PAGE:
Books have always been my go-to place for solace, comfort and advice and so when Rumi was born, it was only natural that we turned to books for every single thing, from tips on how to make babies sleep better to raising emotionally resilient kids. And while a lot of those tomes are gathering dust, there are some gems I discovered that were so well-crafted that I go back to them time and again, only to find a new insight to sink my teeth into.
Here is a list of my favorite books on parenting. What they have in common apart from being super-interesting is that they all look at parenting from a multicultural lens. I love to read up on new cultures and learn and assimilate from them and the more I excavate, the more I realize that all roads lead to Rome after all, and as long as the basic health and hygiene factors are in place, there really is no ‘wrong’ way to raise a child.
Mei-Ling Hopgood moved to Buenos Aires as a first-time mum to toddler Sofia and was shocked to find that Argentine parents allow their children to stay up late in the night. No bedtime routine followed by lights out at 7 p.m.! Following this revelation, she started exploring how other cultures deal with the challenges all parents face such as potty training, fussy eating, approach to chores and academics and so on.
This is a delightful book , light and easy to read but thought-provoking and insightful. The chapters are divided into different cultures, for e.g. ‘How Polynesians play without parents’ to ‘How the Japanese let their children fight’. It includes interviews with parents as well as academic experts who weigh in with their verdict. The parts where the author then applies all this to her daughter are fun to read and well-written. This is one book I keep going back to for the sheer pleasure of mentally hopping around the world looking at how different people live.
I was intrigued when I read about Brené Brown’s research on shame and vulnerability. She makes an important distinction between shame and guilt, and of separating bad behavior from bad person. Just this shift in language makes a world of a difference! She differentiates between saying “Bad girl!” or “Bad boy” to your child when they make a mistake and saying “What you did was bad but YOU are not bad.” This simple change of words really opened my eyes and I reflected back upon all the times I was made to feel ashamed or unworthy as a child.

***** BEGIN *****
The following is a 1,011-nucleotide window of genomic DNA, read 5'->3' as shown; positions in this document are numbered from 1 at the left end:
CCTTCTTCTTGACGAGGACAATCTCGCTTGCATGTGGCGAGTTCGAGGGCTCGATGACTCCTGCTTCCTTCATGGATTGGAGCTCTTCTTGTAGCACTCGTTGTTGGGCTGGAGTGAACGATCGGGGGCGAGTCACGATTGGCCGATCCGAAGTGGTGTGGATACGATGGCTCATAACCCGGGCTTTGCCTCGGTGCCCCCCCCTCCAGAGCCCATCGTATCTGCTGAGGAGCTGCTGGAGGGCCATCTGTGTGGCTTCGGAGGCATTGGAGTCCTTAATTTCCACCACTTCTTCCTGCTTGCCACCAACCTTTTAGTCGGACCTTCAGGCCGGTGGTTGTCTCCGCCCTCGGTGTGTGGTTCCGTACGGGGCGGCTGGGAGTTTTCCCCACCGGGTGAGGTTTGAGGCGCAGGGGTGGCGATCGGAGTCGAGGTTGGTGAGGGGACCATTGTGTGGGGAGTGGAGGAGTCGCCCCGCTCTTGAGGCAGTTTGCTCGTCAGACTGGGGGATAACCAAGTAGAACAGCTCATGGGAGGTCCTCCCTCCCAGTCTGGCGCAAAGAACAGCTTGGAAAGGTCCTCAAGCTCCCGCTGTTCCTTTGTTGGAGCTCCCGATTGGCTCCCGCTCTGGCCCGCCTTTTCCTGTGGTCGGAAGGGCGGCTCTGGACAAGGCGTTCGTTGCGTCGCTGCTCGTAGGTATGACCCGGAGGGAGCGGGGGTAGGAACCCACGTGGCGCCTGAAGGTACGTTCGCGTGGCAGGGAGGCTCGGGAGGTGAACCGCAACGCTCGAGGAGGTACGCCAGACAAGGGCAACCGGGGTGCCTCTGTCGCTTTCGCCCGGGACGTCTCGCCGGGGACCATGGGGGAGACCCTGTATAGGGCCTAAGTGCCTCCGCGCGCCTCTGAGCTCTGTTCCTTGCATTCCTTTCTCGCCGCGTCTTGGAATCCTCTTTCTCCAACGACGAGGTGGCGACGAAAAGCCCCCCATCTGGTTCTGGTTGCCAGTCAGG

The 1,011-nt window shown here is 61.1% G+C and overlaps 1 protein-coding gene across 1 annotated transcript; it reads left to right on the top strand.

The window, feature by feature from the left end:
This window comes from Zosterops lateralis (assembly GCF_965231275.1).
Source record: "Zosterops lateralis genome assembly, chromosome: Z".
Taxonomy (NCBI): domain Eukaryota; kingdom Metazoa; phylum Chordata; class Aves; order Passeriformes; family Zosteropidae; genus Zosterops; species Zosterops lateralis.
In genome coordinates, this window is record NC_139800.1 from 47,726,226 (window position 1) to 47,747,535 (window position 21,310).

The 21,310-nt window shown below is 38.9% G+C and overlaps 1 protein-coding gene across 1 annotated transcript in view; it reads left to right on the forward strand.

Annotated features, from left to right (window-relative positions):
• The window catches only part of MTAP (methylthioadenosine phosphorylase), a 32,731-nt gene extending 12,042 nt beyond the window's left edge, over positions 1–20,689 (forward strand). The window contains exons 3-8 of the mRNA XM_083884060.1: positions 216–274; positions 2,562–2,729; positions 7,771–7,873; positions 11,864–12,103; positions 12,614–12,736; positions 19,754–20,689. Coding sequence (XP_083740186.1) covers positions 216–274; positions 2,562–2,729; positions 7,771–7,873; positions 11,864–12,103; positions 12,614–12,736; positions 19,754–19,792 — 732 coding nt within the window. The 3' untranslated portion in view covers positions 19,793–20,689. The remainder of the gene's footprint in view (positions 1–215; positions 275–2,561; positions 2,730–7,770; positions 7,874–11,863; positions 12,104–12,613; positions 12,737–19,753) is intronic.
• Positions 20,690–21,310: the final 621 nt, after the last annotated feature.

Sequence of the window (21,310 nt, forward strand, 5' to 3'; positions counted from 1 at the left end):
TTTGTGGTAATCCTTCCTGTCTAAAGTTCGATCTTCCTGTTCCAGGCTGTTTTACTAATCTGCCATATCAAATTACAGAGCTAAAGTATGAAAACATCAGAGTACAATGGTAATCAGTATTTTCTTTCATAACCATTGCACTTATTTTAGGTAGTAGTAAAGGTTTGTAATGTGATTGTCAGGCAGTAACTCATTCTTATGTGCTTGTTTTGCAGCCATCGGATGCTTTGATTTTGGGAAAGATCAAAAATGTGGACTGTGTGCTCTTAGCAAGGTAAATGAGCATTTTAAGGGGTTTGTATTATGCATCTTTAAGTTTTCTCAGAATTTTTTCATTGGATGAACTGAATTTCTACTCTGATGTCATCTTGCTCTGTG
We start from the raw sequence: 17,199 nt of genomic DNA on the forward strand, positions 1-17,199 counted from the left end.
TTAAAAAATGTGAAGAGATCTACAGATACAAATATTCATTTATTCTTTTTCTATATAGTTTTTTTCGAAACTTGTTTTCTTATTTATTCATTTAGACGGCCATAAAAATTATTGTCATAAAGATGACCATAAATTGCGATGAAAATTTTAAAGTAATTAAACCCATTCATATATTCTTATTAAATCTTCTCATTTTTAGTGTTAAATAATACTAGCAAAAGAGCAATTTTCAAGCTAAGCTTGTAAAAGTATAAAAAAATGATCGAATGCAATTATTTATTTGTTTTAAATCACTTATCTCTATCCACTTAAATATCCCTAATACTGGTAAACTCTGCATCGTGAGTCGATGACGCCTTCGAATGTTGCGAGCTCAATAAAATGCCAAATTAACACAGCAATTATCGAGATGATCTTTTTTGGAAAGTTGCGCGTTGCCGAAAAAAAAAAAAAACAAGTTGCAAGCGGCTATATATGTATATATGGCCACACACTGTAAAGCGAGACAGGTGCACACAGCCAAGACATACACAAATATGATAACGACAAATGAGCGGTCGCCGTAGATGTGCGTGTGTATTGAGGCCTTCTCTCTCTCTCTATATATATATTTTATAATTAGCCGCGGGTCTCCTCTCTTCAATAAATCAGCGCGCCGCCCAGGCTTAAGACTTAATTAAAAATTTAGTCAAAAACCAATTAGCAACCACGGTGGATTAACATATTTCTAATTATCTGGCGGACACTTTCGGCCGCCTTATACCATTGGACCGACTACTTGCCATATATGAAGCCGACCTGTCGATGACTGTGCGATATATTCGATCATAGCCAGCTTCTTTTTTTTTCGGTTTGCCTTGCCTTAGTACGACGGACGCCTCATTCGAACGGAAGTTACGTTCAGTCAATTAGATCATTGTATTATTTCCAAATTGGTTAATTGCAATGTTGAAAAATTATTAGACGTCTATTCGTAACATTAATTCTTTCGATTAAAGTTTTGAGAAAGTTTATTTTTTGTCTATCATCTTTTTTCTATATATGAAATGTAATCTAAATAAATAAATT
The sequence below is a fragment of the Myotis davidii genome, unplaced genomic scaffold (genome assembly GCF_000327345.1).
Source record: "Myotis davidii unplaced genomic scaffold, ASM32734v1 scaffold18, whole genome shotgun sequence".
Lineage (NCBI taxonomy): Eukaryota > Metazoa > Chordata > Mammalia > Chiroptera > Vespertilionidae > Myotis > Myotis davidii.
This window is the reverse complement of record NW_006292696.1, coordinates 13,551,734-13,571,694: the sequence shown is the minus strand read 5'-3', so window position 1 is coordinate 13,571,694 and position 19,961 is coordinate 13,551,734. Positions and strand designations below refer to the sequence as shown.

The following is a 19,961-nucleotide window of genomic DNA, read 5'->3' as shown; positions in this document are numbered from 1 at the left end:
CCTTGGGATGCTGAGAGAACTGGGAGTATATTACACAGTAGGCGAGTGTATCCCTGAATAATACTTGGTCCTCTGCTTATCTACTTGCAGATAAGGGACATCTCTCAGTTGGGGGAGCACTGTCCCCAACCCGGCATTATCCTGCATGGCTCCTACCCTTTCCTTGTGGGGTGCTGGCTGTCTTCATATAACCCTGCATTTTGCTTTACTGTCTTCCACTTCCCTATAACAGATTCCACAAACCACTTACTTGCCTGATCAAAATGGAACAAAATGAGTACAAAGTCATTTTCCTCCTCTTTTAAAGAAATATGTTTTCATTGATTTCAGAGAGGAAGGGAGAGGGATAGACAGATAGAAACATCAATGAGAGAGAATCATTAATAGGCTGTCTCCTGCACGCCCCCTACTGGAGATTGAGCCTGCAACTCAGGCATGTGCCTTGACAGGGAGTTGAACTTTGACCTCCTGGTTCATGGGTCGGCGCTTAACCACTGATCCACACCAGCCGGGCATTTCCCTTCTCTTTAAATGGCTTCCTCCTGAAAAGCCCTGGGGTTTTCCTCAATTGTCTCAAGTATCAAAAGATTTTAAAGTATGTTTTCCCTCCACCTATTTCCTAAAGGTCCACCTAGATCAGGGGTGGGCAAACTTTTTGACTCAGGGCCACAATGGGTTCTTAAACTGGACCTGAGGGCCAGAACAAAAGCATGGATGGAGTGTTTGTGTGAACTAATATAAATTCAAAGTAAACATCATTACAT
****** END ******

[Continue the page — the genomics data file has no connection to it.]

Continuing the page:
She encourages us to embrace our own imperfections so that we can teach our children to have the courage to be authentic and have the compassion to love themselves and others. It talks about how we can make our home a safe place to feel included and vulnerable.
I cannot recommend this book enough; it is filled with amazing insights on authentic living, without ever getting preachy or judgemental. It is a pleasure to listen to Brené Brown talk and this is a book that is easy to listen to on your daily commute or while completing your chores.
“Of course they do!” said a colleague of mine when she heard what I was reading. This book has mixed reviews with a lot of Francophones claiming that the book does not paint an accurate picture of French kids. I was tempted to buy this one because of the cover, and it is a witty and warm book describing the author’s experiences raising her children in Paris.
She talks about the food habits; French toddlers seem to have a varied and sophisticated diet from very early on and it is not uncommon for them to enjoy multiple courses at one meal. Incidentally, Mei-Ling Hopgood has also talked about the French teaching their kids to love healthy food in her book.
The author also talks about French mums being calmer, making themselves and their health a priority soon after giving birth and not getting consumed by their baby. Sleep habits and boundaries are established early on. French parents, she says, tend to set rigorous rules around a few key areas including food, meal times and sleep. Kids are taught to wait. Beyond this, parents are not expected to constantly focus on their kids. ‘Helicopter’ parenting is frowned upon.
4. The Happiest Kids in the World: Bringing up Children the Dutch Way – Rina Mae Acosta, Michele Hutchison / The Danish Way of Parenting: What the Happiest People in the World Know About Raising Confident, Capable Kids – Jessica Joelle Alexander and Iben Dissing Sandahl
These two books are quite similar. Both talk about the importance of outdoor, unstructured play, shared load between both partners and an emphasis on togetherness and family time. Both cultures shy away from academic achievements and competitiveness, focusing instead on raising well-rounded, emotionally resilient children. Children start school at the age of six and finish by 2 o’ clock, with the afternoon dedicated to free play.
If you’ve read anything that has helped you become a better parent, I would love to hear about it and add it to this list!